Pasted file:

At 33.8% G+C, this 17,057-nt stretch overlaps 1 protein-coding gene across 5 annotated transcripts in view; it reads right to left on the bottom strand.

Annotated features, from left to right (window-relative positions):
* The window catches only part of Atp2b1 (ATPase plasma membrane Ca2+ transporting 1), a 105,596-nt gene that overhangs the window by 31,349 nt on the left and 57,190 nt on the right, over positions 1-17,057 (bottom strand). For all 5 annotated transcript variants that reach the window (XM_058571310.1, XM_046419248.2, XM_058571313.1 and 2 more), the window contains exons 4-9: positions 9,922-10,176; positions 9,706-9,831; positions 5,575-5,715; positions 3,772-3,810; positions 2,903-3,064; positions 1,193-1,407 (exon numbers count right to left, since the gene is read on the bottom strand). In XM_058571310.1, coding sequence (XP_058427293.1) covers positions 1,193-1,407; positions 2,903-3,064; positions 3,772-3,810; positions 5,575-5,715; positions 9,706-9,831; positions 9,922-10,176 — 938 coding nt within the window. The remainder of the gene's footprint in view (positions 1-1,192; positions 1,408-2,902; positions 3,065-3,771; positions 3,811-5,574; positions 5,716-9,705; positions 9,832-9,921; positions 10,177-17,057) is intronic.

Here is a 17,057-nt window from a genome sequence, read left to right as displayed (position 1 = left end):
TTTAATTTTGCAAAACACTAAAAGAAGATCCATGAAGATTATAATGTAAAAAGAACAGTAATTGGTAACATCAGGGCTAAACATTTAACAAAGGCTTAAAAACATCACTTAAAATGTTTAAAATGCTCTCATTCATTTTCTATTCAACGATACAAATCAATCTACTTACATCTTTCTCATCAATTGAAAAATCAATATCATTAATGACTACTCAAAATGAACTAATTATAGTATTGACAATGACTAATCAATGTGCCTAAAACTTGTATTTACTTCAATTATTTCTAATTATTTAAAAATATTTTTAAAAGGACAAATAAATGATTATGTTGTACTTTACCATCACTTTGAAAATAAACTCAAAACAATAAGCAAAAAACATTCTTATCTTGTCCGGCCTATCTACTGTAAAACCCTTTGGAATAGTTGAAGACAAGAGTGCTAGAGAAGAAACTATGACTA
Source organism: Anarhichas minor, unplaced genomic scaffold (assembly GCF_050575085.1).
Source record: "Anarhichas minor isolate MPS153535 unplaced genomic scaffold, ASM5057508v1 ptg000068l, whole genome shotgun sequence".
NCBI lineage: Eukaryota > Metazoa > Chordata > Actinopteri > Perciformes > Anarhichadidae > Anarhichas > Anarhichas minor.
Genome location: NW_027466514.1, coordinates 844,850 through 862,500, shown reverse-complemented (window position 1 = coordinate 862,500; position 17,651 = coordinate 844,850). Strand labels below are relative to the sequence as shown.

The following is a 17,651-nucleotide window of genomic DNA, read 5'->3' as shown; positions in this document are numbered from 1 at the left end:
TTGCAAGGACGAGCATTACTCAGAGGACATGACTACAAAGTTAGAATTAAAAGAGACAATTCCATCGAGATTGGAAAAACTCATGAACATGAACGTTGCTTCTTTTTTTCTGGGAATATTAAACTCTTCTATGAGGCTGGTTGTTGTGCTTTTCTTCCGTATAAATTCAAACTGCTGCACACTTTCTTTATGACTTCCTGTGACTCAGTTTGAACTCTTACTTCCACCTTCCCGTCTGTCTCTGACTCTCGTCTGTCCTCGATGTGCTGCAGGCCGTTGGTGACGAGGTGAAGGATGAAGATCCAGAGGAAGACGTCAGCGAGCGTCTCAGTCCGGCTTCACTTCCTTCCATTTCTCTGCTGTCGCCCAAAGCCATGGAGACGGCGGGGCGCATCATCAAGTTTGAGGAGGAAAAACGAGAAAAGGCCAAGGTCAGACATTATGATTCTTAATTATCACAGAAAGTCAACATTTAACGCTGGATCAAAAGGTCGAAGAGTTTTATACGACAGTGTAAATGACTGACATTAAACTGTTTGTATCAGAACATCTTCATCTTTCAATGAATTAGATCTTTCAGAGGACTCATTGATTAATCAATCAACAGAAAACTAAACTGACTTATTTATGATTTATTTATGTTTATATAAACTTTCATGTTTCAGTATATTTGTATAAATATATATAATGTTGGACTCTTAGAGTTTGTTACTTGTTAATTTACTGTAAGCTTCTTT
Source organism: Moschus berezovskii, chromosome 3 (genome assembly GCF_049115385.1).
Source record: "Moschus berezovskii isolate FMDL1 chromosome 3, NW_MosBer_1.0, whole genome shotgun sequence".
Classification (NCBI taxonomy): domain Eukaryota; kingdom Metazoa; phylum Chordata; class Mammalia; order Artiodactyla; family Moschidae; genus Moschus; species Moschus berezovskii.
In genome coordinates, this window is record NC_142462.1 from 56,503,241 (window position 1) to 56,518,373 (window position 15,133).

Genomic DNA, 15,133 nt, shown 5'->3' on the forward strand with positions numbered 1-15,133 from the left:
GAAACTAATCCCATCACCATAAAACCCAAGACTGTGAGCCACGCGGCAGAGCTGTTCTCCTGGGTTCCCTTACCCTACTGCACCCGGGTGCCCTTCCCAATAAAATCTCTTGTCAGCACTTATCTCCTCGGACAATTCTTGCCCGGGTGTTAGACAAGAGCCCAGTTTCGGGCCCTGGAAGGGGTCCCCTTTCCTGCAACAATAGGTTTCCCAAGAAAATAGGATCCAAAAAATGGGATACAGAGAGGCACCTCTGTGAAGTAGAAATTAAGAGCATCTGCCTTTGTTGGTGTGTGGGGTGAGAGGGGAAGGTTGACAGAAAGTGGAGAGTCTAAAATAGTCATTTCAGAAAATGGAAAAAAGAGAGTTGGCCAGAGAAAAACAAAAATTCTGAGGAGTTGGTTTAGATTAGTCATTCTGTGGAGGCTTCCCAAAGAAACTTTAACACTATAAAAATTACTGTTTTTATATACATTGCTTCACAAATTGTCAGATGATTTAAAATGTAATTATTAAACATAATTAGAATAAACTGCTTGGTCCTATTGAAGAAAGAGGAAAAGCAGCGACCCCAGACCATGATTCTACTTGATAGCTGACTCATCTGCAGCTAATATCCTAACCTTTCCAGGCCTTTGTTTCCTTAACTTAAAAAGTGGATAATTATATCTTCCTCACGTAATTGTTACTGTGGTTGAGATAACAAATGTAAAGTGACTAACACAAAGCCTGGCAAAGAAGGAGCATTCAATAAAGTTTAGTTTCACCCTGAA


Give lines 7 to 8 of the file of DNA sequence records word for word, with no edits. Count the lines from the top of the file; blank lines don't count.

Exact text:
Source record: "Anarhichas minor isolate MPS153535 unplaced genomic scaffold, ASM5057508v1 ptg000068l, whole genome shotgun sequence".
NCBI lineage: Eukaryota > Metazoa > Chordata > Actinopteri > Perciformes > Anarhichadidae > Anarhichas > Anarhichas minor.